Saturday, May 20, 2006


Want to know why the left can't ever seem to win? Well-illustrated here:

Senator John McCain of Arizona received a cantankerous reception during his appearance at the New School commencement Friday, where dozens of faculty members and students turned their backs and raised signs in protest and a distinguished student speaker pointedly mocked him as he sat silently nearby.

Yep, take your ball and go home, that'll win hearts and minds. The problem with the left is they don't want to win hearts and minds. They'd rather grandstand, demonstrating an alleged moral superiority through empty gestures and schoolyard tactics.

Check out the reaction by one of the "distinguished seniors" invited to speak at the commencement:

Beginning by singing a wistful folk tune calling for world peace, Rohe announced she had thrown out her prepared remarks to address the McCain controversy directly.

"The senator does not reflect the ideals upon which this university was founded," Rohe proclaimed to loud cheers, with McCain sitting just a few feet away.

First off, I'm certain I would've been rolling in the aisles once Rohe started with the folk singing. Second -- and I'm beating a buried horse here -- aren't universities supposed to be laboratories for free speech? Isn't that why we have higher education in the first place.

McCain, per usual, couldn't resist a rejoinder --

"When I was a young man, I was quite infatuated with self-expression, and rightly so because, if memory conveniently serves, I was so much more eloquent, well-informed and wiser than anyone else I knew," McCain said.

As he spoke, several dozen students and faculty turned their backs to him and lifted signs saying "Our commencement is not your platform."

A few students yelled catcalls at McCain, saying things like "full of it," and "We're graduating, not voting."

Credit due New School President Bob Kerrey -- another man who should've been president -- for standing up to his immature charges.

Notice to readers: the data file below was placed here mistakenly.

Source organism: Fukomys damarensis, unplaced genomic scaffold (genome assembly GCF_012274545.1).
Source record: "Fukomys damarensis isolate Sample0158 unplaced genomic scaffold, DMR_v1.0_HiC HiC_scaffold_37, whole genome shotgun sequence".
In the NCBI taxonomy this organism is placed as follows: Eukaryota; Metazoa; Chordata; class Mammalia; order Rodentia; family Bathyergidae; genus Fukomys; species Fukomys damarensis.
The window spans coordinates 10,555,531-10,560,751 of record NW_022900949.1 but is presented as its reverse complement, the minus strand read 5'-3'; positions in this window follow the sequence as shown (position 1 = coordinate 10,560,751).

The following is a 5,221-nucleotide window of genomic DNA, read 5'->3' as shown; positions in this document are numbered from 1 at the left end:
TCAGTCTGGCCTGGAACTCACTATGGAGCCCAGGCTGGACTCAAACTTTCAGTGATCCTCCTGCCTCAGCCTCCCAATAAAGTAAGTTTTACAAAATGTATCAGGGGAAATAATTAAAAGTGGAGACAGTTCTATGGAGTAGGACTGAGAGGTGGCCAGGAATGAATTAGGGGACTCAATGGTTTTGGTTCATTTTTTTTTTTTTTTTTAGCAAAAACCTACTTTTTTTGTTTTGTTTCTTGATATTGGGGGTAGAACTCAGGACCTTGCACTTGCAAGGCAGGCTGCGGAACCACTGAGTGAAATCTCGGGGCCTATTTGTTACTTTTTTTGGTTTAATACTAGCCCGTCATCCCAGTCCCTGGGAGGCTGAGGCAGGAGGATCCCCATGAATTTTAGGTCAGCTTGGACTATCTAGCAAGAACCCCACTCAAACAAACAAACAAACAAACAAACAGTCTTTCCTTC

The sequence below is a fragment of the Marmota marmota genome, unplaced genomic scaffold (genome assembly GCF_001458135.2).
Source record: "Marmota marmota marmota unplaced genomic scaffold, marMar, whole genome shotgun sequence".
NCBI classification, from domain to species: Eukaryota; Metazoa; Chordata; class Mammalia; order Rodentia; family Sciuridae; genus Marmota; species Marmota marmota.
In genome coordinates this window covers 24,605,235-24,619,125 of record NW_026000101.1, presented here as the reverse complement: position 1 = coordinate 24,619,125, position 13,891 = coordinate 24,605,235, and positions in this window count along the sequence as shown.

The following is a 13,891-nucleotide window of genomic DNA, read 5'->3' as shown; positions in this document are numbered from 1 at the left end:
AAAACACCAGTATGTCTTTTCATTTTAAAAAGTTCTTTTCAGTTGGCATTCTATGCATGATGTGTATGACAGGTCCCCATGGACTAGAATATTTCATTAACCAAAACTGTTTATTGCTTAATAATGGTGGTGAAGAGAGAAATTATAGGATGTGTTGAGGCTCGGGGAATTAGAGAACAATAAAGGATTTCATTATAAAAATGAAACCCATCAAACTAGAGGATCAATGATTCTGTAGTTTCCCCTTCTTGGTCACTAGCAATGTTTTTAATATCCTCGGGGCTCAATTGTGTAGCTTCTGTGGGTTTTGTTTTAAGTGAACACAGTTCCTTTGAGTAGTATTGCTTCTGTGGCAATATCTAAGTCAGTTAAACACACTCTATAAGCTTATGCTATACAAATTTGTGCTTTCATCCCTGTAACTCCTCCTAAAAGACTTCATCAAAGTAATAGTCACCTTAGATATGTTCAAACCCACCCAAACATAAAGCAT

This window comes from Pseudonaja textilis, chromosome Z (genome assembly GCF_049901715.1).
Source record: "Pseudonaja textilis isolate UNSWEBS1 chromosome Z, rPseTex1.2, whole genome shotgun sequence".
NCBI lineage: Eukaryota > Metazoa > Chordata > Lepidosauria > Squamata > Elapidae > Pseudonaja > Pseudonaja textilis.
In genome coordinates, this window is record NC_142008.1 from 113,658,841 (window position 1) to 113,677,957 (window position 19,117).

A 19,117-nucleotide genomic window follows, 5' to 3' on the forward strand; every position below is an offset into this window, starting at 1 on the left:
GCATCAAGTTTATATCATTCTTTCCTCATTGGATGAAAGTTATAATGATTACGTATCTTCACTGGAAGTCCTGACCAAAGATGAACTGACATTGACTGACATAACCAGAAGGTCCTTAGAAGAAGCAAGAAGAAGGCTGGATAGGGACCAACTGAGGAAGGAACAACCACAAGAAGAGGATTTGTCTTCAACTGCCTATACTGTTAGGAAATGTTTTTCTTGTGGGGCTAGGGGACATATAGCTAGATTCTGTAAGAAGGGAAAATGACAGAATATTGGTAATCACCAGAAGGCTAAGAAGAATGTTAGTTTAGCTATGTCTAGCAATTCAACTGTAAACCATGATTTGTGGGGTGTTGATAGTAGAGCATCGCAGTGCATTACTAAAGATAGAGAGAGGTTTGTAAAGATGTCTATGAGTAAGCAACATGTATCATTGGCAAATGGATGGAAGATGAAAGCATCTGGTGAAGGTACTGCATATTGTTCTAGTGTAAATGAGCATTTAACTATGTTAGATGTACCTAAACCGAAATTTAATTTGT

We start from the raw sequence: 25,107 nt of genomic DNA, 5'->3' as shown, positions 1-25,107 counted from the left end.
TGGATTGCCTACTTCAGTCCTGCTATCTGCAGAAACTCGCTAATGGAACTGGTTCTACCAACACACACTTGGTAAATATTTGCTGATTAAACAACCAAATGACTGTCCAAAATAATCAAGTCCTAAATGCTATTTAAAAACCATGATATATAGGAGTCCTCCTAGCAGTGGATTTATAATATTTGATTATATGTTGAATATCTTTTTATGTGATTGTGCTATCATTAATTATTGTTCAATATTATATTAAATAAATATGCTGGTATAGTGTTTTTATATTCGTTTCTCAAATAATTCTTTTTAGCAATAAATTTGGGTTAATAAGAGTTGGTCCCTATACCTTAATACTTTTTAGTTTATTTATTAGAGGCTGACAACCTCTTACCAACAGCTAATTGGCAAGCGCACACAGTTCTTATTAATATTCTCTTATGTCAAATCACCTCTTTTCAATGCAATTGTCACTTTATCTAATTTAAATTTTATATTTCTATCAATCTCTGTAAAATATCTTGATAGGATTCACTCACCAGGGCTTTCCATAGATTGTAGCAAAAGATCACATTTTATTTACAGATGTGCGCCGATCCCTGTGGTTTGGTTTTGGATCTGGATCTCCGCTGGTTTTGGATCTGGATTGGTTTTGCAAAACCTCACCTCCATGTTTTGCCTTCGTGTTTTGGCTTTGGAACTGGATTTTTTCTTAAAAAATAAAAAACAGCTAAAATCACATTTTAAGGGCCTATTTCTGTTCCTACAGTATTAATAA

"Will you stand and say what you believe when you know that heckling and loudness and boos will arise?" Kerrey asked.

Shouldn't McCain be applauded for willing to engage on "enemy" turf, left and right? I thought America craved a unifier, though I'm not sure that's what either side really wants. I suppose it's easier being assuaged than challenged.

Let me remind you of the consequences: George Allen vs. Hillary in '08.



  1. I disagree with your disagreeingness.

    It's not as if the students haven't had ample opportunity to hear what McCain has to say. He is one of the oft-quoted talking heads there is. His opinion is articulated to the public, uninterrupted, nearly every day. Booing him is not the same thing as refusing to hear people who disagree with you. Booing McCain is saying "we know what you stand for and we think it's wrong."

    I find McCain's personality appealing, but he should be booed. He's a politician who voted wrong on the most important decision of our time. He also continued to support the instigator of that decision when it was plainly obvious that he was an incompetent.

    Pizza Brothers and Sons Incorporated!

  2. Good points, but there was a movement to bar him from speaking, and I think we can at least expect a little civility in our ceremonies. But, to be fair, I was brainwashed for McCain back in '00 and I have a hard time letting go of my crushes.

    Enjoy Cali!

  3. You have to admit, though ... the folk ballad was a bit much.

  4. I read about the song, but didn't actually hear it. The only thing that matters to me -- did it fucking rock?